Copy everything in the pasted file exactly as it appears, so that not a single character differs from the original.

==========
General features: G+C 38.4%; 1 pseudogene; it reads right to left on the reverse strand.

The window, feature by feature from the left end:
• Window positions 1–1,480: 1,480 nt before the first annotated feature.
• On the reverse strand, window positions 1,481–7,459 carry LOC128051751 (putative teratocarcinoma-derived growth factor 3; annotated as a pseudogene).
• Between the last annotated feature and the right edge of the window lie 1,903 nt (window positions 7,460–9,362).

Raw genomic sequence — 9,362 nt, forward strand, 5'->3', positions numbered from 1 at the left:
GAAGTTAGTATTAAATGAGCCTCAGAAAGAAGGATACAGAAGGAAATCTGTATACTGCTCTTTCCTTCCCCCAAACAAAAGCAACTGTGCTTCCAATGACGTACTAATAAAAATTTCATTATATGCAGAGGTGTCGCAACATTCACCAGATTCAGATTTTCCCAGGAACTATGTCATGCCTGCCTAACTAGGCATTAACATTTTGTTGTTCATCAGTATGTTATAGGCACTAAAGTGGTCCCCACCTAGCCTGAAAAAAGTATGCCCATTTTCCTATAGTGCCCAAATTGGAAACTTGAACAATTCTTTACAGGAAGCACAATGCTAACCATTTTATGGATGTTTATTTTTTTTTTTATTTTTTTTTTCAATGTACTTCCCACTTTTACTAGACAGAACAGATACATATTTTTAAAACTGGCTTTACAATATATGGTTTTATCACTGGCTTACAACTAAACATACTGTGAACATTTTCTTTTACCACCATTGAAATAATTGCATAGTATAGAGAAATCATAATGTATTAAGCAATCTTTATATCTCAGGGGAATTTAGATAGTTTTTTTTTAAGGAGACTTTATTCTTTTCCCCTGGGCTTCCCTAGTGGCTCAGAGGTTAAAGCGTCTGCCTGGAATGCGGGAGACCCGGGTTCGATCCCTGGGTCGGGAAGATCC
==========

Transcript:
General features: G+C 38.4%; 1 pseudogene; it reads right to left on the reverse strand.

The window, feature by feature from the left end:
• Window positions 1–1,480: 1,480 nt before the first annotated feature.
• On the reverse strand, window positions 1,481–7,459 carry LOC128051751 (putative teratocarcinoma-derived growth factor 3; annotated as a pseudogene).
• Between the last annotated feature and the right edge of the window lie 1,903 nt (window positions 7,460–9,362).

Raw genomic sequence — 9,362 nt, forward strand, 5'->3', positions numbered from 1 at the left:
GAAGTTAGTATTAAATGAGCCTCAGAAAGAAGGATACAGAAGGAAATCTGTATACTGCTCTTTCCTTCCCCCAAACAAAAGCAACTGTGCTTCCAATGACGTACTAATAAAAATTTCATTATATGCAGAGGTGTCGCAACATTCACCAGATTCAGATTTTCCCAGGAACTATGTCATGCCTGCCTAACTAGGCATTAACATTTTGTTGTTCATCAGTATGTTATAGGCACTAAAGTGGTCCCCACCTAGCCTGAAAAAAGTATGCCCATTTTCCTATAGTGCCCAAATTGGAAACTTGAACAATTCTTTACAGGAAGCACAATGCTAACCATTTTATGGATGTTTATTTTTTTTTTTATTTTTTTTTTCAATGTACTTCCCACTTTTACTAGACAGAACAGATACATATTTTTAAAACTGGCTTTACAATATATGGTTTTATCACTGGCTTACAACTAAACATACTGTGAACATTTTCTTTTACCACCATTGAAATAATTGCATAGTATAGAGAAATCATAATGTATTAAGCAATCTTTATATCTCAGGGGAATTTAGATAGTTTTTTTTTAAGGAGACTTTATTCTTTTCCCCTGGGCTTCCCTAGTGGCTCAGAGGTTAAAGCGTCTGCCTGGAATGCGGGAGACCCGGGTTCGATCCCTGGGTCGGGAAGATCC